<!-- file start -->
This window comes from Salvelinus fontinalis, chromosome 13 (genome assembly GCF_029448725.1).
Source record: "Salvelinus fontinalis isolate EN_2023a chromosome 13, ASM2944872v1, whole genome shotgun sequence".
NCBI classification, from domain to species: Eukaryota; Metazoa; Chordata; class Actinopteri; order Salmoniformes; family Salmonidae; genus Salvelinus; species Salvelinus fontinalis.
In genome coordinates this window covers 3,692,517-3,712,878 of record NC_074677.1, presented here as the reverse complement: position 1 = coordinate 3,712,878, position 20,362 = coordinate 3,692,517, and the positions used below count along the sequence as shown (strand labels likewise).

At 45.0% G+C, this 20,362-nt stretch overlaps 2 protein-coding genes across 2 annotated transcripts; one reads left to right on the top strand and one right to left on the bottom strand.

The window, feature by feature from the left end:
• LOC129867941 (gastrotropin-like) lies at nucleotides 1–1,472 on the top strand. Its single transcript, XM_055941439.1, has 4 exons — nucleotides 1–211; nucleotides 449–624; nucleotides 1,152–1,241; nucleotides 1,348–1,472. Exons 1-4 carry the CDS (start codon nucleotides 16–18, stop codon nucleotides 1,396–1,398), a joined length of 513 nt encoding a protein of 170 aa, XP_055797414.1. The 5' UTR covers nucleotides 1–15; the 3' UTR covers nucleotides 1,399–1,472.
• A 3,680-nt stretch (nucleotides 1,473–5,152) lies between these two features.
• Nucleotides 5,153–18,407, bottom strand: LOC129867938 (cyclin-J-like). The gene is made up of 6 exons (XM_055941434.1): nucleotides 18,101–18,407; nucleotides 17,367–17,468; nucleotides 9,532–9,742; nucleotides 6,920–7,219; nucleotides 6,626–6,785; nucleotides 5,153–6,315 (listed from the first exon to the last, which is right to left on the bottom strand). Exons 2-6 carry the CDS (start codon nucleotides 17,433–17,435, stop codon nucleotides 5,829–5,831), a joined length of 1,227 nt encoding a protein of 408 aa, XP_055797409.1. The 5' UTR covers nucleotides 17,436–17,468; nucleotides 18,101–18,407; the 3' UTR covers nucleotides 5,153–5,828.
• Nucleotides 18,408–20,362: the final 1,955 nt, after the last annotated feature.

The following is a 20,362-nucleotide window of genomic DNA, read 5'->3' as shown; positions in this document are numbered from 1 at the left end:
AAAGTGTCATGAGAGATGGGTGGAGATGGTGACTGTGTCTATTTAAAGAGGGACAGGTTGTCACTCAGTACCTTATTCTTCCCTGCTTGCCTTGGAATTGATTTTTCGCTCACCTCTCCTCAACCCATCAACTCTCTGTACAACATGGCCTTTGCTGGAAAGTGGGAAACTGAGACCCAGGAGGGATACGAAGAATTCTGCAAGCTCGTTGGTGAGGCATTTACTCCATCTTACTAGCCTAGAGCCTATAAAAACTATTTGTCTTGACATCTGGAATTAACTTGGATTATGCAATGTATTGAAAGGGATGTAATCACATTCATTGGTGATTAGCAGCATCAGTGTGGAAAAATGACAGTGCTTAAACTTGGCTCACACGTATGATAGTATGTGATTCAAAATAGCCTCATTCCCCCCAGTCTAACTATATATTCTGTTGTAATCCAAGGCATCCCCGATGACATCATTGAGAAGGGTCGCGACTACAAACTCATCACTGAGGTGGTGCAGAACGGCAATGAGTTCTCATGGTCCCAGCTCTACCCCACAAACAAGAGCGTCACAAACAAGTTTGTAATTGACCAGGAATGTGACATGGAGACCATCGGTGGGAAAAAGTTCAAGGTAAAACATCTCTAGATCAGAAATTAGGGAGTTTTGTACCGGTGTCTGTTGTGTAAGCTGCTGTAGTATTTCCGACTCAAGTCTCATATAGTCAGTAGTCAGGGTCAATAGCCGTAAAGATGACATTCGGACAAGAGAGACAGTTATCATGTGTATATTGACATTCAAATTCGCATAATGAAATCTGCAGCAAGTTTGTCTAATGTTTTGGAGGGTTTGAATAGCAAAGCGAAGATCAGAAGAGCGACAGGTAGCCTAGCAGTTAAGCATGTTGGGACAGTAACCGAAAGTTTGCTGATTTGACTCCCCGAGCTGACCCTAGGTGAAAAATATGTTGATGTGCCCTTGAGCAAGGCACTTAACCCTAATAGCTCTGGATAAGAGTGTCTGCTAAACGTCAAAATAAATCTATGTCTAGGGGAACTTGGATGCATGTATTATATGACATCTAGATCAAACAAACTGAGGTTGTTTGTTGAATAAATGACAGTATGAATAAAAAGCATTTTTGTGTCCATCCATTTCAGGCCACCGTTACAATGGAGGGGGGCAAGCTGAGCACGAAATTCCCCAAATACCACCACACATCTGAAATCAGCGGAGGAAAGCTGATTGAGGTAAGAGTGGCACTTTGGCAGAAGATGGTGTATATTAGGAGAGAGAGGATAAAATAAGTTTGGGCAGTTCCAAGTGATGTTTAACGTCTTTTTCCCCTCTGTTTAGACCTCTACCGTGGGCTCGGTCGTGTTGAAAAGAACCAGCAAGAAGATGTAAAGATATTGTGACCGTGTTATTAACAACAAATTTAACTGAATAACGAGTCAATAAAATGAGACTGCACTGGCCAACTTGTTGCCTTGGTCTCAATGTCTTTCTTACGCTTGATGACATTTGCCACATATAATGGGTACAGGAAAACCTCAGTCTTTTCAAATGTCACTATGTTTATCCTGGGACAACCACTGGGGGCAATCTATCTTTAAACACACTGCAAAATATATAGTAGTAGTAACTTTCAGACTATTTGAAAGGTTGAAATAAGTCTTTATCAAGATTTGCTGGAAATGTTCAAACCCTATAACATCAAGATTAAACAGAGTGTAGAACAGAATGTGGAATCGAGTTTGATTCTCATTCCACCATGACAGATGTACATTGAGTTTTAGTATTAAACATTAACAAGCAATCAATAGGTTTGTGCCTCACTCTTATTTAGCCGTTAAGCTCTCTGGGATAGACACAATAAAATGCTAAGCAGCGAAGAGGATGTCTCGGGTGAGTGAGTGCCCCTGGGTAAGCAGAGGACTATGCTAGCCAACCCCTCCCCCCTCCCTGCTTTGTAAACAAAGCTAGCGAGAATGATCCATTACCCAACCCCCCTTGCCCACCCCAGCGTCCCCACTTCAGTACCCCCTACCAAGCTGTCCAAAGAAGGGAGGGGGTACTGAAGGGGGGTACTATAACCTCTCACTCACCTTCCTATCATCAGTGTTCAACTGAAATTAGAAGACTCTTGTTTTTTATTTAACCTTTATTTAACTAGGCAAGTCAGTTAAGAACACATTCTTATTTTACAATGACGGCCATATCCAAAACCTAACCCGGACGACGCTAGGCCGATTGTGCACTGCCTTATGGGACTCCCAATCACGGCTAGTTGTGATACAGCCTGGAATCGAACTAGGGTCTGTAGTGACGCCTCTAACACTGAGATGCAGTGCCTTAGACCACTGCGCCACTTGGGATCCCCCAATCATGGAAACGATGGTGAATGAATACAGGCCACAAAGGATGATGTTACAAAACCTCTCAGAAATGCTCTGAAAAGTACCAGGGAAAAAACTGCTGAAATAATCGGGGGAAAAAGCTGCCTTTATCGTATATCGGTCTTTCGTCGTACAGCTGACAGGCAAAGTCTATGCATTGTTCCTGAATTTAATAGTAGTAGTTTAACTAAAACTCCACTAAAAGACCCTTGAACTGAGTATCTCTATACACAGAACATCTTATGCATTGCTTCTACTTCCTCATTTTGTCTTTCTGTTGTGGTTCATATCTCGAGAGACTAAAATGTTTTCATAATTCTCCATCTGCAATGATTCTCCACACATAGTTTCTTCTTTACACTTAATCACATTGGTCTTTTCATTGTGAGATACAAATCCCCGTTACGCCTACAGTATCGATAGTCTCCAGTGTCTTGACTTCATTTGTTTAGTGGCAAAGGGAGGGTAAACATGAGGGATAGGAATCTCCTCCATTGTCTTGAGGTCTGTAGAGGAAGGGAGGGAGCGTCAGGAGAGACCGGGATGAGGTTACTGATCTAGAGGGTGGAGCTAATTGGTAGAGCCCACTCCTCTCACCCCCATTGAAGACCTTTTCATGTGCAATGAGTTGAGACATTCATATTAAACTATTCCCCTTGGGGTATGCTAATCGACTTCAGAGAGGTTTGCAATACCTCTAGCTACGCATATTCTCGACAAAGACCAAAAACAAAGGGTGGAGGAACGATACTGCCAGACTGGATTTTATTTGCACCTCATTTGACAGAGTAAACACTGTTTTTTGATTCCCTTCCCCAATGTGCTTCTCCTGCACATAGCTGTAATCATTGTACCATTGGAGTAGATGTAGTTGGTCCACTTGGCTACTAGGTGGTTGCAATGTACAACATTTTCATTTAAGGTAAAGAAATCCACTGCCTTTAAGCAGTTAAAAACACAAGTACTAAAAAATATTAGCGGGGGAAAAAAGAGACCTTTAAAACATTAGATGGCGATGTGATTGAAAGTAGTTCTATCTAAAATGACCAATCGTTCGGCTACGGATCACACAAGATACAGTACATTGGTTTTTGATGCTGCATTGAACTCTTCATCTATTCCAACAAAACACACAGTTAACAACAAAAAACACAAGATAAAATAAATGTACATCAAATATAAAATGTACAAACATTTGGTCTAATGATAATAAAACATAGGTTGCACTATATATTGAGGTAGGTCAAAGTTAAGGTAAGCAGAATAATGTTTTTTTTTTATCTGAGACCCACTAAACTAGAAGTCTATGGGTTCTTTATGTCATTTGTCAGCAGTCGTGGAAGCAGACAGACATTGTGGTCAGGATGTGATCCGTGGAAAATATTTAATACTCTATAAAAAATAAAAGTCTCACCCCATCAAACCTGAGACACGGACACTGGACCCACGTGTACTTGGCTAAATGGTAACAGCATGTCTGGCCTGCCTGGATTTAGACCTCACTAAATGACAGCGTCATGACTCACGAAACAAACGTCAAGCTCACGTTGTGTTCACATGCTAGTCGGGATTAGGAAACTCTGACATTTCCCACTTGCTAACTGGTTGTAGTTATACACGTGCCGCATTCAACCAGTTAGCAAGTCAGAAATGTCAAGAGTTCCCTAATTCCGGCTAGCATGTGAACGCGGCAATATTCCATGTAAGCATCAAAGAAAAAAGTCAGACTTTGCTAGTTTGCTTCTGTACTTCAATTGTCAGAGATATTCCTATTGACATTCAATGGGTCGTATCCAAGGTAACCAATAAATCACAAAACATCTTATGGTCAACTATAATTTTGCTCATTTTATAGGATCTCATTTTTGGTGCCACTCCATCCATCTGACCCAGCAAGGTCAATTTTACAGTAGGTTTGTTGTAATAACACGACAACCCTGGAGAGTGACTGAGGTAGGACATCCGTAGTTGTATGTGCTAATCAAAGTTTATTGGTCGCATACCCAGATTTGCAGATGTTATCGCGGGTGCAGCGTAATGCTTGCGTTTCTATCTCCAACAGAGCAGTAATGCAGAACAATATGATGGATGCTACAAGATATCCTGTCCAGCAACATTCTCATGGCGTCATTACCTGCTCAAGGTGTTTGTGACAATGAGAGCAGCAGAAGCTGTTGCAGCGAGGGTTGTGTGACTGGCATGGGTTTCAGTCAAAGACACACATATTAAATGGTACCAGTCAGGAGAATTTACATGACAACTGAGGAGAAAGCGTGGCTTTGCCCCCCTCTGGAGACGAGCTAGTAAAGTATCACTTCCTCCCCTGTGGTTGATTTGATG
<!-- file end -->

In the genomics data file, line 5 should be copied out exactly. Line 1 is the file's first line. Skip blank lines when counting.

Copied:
At 45.0% G+C, this 20,362-nt stretch overlaps 2 protein-coding genes across 2 annotated transcripts; one reads left to right on the top strand and one right to left on the bottom strand.